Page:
How do electronics turn back on when you “restart”? Wouldnt it still be on in some capacity to do that when it’s off?

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How do electronics turn back on when you “restart”? Wouldnt it still be on in some capacity to do that when it’s off?

In: Technology
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There is battery that powers the CMOS (Complementary metal-oxide-semiconductor), which holds a little bit of memory on a computer motherboard that stores the Basic Input/Output System (BIOS) settings, which allows the computer to boot up.

In those cases, the device usually never actually turns itself off during a restart. There’s a couple of ways this could go.

A lot of devices have many small computers inside of them that work in tandem with the larger computer that does the work. Part of a PC is a system that handles “power management”, usually it’s part of the motherboard. When it’s told to restart, it goes through all the motions of shutting the computer down, but stops short of breaking the supply of power to the main components. Instead, once it’s satisfied everything is in a safe, “shut down” state, it pokes the part of the motherboard responsible for bootup and says, “Hey, you just got powered on, wake everyone else up!” That part of the system has no clue it’s only been powered down for a few moments, so it goes about its business.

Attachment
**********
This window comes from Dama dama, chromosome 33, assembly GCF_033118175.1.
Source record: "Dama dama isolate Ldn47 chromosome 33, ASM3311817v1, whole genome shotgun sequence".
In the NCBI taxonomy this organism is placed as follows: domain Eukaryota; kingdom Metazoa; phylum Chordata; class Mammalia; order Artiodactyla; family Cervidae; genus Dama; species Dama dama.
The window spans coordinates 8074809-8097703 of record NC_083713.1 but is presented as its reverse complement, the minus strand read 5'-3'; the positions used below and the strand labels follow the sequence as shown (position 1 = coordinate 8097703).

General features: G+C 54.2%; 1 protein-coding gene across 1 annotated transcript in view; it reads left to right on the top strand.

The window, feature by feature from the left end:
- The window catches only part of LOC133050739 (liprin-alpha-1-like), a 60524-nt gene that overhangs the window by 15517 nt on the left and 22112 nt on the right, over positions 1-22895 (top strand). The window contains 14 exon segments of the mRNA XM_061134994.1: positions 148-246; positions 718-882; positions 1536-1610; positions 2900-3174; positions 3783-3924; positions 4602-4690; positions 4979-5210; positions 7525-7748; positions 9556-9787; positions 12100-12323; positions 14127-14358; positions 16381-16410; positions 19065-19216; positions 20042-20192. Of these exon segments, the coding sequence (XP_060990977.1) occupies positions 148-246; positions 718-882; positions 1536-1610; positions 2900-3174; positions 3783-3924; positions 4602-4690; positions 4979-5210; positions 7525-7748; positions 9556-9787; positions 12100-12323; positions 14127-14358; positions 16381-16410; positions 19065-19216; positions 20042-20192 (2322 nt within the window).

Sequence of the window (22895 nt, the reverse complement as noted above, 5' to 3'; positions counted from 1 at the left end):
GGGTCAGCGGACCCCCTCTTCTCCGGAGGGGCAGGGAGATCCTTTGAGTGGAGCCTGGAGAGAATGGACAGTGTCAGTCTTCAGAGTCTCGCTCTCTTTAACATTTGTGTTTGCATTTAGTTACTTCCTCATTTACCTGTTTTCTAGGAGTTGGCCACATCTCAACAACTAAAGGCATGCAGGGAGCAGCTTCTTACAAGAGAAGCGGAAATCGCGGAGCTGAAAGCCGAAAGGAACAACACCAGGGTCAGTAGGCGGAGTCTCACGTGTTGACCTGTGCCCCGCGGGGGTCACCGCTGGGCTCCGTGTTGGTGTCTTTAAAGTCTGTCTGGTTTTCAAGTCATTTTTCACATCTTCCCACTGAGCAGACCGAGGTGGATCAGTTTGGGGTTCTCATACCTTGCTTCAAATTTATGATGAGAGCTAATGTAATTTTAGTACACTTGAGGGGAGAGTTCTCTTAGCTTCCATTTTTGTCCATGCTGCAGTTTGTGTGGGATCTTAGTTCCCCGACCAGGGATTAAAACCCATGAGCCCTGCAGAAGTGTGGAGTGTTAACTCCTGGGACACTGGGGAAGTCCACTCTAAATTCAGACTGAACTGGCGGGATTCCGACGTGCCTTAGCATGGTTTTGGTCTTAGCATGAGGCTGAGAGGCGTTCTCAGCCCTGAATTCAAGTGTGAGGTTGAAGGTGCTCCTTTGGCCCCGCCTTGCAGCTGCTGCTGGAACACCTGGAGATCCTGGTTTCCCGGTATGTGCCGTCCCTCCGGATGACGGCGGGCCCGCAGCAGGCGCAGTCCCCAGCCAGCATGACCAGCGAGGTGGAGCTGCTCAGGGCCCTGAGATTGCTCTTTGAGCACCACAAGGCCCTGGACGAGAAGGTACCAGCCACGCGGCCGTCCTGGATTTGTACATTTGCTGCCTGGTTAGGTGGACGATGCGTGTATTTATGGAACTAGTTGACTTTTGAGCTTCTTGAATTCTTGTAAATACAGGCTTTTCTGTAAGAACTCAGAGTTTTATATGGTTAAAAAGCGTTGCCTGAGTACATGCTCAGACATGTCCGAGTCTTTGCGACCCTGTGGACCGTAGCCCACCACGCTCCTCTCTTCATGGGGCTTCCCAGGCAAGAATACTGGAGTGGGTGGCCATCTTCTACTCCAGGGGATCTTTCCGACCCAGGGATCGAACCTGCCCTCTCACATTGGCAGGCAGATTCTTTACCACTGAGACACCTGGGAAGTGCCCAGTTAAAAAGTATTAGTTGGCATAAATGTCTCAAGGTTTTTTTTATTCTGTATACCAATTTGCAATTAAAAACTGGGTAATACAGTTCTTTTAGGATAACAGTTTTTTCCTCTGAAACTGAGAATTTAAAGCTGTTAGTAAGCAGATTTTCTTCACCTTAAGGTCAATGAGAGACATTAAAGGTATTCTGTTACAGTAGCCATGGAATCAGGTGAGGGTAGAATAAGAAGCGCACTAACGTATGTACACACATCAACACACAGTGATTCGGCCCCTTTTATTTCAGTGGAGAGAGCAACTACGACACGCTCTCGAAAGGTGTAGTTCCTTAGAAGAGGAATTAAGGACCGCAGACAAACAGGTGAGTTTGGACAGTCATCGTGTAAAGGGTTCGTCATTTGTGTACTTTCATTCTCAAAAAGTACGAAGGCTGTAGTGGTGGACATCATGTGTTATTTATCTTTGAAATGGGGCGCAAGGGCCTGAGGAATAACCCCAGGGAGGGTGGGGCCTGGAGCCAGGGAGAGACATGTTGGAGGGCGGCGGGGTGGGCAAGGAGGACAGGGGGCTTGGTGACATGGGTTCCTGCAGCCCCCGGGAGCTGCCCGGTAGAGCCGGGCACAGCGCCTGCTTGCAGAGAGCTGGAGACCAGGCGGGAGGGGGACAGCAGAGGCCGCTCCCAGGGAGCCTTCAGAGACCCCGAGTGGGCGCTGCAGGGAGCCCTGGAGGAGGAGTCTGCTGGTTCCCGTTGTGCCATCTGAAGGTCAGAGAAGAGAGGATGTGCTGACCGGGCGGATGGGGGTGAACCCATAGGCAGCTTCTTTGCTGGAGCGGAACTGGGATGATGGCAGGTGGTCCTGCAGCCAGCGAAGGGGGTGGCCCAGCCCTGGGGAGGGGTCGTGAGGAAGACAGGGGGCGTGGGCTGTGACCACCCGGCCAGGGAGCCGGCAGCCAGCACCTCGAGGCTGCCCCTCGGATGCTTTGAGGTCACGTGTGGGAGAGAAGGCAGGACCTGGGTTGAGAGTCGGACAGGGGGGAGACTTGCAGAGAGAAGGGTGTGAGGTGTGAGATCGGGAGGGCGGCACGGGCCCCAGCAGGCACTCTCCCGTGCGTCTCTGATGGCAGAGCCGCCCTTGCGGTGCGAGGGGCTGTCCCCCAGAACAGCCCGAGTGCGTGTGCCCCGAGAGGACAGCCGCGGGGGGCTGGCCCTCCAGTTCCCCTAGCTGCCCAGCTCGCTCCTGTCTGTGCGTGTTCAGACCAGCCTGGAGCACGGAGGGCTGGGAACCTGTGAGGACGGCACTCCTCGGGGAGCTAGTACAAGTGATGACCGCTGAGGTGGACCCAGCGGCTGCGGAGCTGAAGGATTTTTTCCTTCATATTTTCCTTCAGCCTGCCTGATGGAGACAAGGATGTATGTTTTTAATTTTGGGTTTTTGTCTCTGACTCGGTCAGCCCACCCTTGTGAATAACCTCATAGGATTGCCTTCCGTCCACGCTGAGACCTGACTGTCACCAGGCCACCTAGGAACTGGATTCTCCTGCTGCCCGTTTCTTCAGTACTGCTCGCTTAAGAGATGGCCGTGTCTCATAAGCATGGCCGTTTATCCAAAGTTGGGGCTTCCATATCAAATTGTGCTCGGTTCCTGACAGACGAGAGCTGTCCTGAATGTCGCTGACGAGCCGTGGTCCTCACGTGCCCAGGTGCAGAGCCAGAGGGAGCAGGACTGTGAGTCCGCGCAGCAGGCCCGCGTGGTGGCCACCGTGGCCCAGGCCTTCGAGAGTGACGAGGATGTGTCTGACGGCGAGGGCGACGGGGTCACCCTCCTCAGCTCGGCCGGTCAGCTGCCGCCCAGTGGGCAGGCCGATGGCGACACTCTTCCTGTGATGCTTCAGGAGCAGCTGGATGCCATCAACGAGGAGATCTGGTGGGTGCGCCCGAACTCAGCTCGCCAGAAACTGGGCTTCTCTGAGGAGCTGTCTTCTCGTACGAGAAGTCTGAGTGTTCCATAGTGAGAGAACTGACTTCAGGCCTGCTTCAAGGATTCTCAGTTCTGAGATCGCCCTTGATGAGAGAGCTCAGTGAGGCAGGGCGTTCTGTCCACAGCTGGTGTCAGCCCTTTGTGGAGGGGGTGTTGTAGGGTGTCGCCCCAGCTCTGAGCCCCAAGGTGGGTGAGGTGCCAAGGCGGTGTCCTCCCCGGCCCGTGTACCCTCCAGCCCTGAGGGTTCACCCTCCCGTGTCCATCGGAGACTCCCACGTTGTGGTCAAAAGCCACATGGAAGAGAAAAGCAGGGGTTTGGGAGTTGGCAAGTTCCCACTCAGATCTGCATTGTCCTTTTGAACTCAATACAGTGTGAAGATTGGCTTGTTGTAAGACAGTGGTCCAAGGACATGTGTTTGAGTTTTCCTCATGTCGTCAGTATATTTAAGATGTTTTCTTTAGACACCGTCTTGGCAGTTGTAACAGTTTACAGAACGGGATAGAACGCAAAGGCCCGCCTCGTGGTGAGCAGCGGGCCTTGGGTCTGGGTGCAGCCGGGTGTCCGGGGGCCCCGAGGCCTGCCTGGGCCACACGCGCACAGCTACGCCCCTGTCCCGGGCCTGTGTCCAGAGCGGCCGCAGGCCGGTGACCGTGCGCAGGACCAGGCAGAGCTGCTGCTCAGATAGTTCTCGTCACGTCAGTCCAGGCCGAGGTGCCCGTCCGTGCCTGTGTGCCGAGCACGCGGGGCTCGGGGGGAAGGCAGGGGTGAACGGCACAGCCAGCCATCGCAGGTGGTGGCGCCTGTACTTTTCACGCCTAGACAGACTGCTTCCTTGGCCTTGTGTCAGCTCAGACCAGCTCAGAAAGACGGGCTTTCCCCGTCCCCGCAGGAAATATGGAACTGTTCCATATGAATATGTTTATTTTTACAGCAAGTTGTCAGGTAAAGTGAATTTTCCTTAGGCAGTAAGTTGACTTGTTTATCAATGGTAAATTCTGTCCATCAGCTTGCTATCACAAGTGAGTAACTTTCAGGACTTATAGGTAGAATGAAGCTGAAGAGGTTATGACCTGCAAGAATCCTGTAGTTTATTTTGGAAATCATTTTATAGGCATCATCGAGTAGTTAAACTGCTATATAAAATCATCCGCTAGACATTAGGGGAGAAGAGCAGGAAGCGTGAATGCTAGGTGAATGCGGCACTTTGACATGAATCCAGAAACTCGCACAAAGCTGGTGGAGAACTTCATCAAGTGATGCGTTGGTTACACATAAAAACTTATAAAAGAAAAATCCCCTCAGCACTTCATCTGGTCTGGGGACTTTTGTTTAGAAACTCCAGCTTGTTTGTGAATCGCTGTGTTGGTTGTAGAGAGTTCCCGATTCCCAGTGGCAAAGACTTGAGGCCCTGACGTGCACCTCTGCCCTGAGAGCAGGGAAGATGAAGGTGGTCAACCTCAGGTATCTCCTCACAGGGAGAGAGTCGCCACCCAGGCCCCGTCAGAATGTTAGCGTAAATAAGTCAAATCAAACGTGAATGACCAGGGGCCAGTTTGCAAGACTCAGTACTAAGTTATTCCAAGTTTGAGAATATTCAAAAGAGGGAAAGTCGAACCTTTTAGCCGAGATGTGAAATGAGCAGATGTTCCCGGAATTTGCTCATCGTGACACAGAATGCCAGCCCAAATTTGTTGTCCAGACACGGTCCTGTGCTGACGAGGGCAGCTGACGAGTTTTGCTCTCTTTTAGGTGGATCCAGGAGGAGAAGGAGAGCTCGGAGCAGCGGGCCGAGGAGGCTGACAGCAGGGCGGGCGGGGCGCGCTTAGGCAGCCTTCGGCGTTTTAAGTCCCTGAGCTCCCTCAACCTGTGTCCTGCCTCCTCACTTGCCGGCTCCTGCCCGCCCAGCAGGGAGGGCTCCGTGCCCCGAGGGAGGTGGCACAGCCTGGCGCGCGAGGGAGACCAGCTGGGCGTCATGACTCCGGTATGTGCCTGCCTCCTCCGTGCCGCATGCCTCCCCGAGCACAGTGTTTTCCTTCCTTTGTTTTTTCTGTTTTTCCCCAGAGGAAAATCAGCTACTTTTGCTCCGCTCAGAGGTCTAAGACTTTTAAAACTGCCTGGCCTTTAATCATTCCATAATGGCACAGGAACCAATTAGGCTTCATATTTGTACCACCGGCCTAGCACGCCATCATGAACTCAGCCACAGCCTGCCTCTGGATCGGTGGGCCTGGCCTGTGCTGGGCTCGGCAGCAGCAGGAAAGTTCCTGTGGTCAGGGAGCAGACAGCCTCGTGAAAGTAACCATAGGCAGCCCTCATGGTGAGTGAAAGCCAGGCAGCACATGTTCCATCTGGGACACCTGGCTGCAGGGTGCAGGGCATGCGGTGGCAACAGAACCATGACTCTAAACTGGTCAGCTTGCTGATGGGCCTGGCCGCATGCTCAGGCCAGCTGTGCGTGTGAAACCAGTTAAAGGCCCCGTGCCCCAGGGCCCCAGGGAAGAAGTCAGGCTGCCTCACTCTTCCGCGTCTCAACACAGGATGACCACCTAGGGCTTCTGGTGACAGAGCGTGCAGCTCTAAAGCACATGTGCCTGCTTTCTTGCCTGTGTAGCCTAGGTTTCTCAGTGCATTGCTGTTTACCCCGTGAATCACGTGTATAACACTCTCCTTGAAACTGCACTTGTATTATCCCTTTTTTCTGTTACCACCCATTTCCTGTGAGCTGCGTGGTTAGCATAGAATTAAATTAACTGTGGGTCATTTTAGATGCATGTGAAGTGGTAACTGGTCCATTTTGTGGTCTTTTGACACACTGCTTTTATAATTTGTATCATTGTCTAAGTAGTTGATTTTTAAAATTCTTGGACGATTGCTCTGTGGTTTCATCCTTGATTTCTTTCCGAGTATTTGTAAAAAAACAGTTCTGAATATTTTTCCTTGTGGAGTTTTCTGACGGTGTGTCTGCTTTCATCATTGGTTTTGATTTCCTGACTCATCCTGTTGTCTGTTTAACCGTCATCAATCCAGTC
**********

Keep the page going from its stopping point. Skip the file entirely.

Non-PC devices do it the same way: they have some system responsible for power management. It’s the first thing to “wake up” when you turn the device on. So in this case, it doesn’t turn itself off. It turns everything else off, then turns everything else back on.

So you’re probably asking, “But if we have to restart because things are glitchy, what happens if power management gets glitchy?” First, that’s really rare. Power management systems are pretty simple systems, so they’re less likely to have weird bugs. Second, when it happens, the device obviously takes too long to restart, so eventually you unplug it and plug it back in. That restarts the power management system, too.